How to Create a Return-to-Work Plan
COVID-19 has caused many businesses to shut down or transition their employees to work from home, disrupting daily work life for many. As stay-at-home regulations are scaled back and all businesses are allowed to resume as normal, employers must look to the future of employees returning to work. Echoing the sentiments of public health officials, a return to normalcy won’t be like flipping a switch, but rather a gradual effort. In preparation for reopening your business and asking employees to come back to work, it’s imperative that your company thoughtfully constructs a return to work plan for its employees to keep everyone healthy and safe following the COVID-19 pandemic. Here are a few key things to consider when creating a return to work plan:
- Anticipated return to work date—With the uncertainty that COVID-19 has brought, it’s important to give clear information and dates when employees are to return to work whenever possible. Be sure to be flexible with your dates, though, as local and state orders are frequently updated.
- Office safety measures—Because COVID-19 can remain on surfaces long after they’ve been touched, it’s important that your business frequently cleans and disinfects the facility. Ensure a cleaning crew is properly maintaining this and offer sanitizing equipment for employees to use as they need. It’s also important to ensure social distancing continues in the office and employees maintain enough physical space to avoid spreading illness. To do this, employers may have to rearrange office furniture, limit the number of employees in the office and opt for virtual events instead of in-person ones.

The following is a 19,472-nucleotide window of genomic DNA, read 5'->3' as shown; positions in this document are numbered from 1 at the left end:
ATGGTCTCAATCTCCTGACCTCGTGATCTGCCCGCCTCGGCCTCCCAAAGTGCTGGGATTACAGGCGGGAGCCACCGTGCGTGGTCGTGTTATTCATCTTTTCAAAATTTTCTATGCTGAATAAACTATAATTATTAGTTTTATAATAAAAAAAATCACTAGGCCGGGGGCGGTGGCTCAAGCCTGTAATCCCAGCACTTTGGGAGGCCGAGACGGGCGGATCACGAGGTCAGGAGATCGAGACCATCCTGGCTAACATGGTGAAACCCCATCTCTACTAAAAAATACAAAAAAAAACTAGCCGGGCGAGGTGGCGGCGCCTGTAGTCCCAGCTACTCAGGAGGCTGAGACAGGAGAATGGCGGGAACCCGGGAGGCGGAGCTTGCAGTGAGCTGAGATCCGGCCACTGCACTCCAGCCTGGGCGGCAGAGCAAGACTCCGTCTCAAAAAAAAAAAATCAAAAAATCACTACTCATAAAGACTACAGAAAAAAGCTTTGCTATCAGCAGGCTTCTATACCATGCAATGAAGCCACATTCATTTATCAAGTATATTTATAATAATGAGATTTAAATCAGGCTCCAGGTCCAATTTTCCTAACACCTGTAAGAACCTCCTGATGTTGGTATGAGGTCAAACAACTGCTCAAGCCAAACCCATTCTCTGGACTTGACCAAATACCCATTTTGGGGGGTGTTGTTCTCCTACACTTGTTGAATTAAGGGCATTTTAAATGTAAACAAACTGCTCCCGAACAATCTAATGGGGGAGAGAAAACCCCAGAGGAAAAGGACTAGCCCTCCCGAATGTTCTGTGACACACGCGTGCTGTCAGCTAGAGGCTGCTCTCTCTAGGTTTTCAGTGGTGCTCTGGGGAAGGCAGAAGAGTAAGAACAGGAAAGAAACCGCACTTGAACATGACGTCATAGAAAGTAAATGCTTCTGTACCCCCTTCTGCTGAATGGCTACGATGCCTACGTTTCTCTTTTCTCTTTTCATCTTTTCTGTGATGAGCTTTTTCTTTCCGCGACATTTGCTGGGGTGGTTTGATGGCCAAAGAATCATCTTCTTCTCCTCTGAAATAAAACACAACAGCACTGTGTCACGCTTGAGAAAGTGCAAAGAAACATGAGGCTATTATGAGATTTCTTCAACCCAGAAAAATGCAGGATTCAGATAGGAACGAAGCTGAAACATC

- Employee safety training—Your return to work plan should include detailed safety training guidance to ensure that all employees understand how they can prevent the spread of COVID-19. This can include best hygiene practices, wearing PPE out of the house and encouraging employees to stay home if they feel unwell. Additionally, consider conducting screening procedures to identify potentially ill employees before they enter the office. A log should be kept of temperatures to track trends and as per federal law, the identity of workers exhibiting a fever or other COVID-19 symptoms should only be shared with members of company management with a true need to know. Be sure to notify employees that you will be screening them to avoid any surprises.
- Adapting to changes—Due to the nature of the COVID-19 pandemic, rules and regulations are constantly changing. You should be prepared to change your business practices if needed to maintain critical operations. This could involve identifying alternative suppliers, prioritizing existing customers or suspending portions of your operations. Additionally, be flexible with employees as their individual needs may have changed (ie. lack of childcare, sick family member).
Remember, reopening your business after the COVID-19 pandemic isn’t as simple as opening your doors. As this is a constantly changing situation, you must carefully evaluate each step of reopening and gradually ask employees to return to work. This task may seem daunting, but we’re here to help every step of the way. For more information, download our Sample Return to Work Action Plan.
As always, feel free to contact Exude for support in ensuring your organization has a smooth transition back into the office.